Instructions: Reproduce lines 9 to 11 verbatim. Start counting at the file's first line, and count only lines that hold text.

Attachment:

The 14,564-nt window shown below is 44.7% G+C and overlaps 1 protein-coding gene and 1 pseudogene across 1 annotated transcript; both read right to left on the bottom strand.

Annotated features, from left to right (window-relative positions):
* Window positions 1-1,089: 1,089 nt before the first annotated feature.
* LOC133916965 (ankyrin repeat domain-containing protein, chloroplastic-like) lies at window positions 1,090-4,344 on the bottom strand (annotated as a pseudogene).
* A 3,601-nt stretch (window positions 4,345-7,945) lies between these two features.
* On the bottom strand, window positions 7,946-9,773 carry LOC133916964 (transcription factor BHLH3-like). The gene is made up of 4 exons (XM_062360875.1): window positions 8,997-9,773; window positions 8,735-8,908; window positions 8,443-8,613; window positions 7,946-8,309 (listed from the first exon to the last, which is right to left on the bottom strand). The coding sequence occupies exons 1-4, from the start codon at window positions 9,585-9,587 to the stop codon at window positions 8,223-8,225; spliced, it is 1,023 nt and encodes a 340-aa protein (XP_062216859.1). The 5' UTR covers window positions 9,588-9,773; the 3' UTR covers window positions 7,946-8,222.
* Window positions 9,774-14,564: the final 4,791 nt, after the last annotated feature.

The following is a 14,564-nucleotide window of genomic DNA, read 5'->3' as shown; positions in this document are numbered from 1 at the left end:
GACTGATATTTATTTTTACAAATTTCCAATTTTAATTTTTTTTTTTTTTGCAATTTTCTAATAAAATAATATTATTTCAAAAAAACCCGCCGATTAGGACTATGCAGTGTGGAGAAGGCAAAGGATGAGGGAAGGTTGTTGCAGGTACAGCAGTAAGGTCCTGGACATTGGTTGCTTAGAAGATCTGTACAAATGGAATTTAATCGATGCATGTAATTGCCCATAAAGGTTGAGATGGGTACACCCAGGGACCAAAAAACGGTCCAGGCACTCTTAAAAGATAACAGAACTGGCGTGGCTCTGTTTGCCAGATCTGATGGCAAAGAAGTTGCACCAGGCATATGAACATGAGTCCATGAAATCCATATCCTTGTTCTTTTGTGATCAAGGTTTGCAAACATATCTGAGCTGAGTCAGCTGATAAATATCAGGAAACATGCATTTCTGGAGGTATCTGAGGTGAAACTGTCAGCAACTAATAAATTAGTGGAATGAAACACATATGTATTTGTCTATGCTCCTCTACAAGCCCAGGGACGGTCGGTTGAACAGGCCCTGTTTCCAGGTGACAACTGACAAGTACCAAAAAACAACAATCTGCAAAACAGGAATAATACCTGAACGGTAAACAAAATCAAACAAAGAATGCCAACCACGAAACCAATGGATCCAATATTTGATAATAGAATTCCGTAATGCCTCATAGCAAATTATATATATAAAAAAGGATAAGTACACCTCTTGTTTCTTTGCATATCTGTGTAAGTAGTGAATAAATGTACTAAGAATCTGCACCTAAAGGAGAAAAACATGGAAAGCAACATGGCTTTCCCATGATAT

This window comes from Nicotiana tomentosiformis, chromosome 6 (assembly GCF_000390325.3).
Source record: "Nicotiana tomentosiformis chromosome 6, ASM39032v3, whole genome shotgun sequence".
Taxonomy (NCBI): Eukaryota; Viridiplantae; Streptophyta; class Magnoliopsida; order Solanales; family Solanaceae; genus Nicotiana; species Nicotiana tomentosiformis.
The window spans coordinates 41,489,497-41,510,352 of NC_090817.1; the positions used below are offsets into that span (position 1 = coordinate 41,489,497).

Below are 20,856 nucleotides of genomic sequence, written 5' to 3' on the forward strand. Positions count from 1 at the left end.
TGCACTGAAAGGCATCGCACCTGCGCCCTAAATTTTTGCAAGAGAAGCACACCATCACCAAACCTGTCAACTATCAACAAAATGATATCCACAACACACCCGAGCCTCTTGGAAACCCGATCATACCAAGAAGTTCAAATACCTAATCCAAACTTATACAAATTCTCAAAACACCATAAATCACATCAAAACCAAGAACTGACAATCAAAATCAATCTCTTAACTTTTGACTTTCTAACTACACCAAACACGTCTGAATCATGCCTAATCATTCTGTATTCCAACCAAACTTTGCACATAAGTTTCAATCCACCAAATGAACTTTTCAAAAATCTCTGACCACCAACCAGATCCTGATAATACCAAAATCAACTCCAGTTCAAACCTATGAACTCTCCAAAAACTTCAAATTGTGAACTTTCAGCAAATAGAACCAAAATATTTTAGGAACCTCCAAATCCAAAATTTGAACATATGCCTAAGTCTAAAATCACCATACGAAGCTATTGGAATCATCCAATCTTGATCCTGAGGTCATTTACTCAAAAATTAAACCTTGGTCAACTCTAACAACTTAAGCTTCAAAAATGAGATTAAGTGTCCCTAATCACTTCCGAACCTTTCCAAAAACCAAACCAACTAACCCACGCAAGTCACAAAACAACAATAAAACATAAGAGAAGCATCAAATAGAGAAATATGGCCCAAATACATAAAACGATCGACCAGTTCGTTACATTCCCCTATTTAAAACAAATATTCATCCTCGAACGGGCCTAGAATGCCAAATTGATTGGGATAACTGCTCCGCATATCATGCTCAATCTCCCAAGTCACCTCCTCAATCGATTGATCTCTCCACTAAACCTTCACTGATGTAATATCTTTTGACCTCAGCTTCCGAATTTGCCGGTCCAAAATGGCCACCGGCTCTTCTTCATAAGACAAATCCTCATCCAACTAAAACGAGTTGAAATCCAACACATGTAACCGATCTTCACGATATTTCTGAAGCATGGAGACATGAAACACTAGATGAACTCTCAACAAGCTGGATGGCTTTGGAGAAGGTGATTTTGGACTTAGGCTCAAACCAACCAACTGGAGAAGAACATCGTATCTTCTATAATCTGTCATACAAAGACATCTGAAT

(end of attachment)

GACTGATATTTATTTTTACAAATTTCCAATTTTAATTTTTTTTTTTTTTGCAATTTTCTAATAAAATAATATTATTTCAAAAAAACCCGCCGATTAGGACTATGCAGTGTGGAGAAGGCAAAGGATGAGGGAAGGTTGTTGCAGGTACAGCAGTAAGGTCCTGGACATTGGTTGCTTAGAAGATCTGTACAAATGGAATTTAATCGATGCATGTAATTGCCCATAAAGGTTGAGATGGGTACACCCAGGGACCAAAAAACGGTCCAGGCACTCTTAAAAGATAACAGAACTGGCGTGGCTCTGTTTGCCAGATCTGATGGCAAAGAAGTTGCACCAGGCATATGAACATGAGTCCATGAAATCCATATCCTTGTTCTTTTGTGATCAAGGTTTGCAAACATATCTGAGCTGAGTCAGCTGATAAATATCAGGAAACATGCATTTCTGGAGGTATCTGAGGTGAAACTGTCAGCAACTAATAAATTAGTGGAATGAAACACATATGTATTTGTCTATGCTCCTCTACAAGCCCAGGGACGGTCGGTTGAACAGGCCCTGTTTCCAGGTGACAACTGACAAGTACCAAAAAACAACAATCTGCAAAACAGGAATAATACCTGAACGGTAAACAAAATCAAACAAAGAATGCCAACCACGAAACCAATGGATCCAATATTTGATAATAGAATTCCGTAATGCCTCATAGCAAATTATATATATAAAAAAGGATAAGTACACCTCTTGTTTCTTTGCATATCTGTGTAAGTAGTGAATAAATGTACTAAGAATCTGCACCTAAAGGAGAAAAACATGGAAAGCAACATGGCTTTCCCATGATAT

This window comes from Nicotiana tomentosiformis, chromosome 6 (assembly GCF_000390325.3).
Source record: "Nicotiana tomentosiformis chromosome 6, ASM39032v3, whole genome shotgun sequence".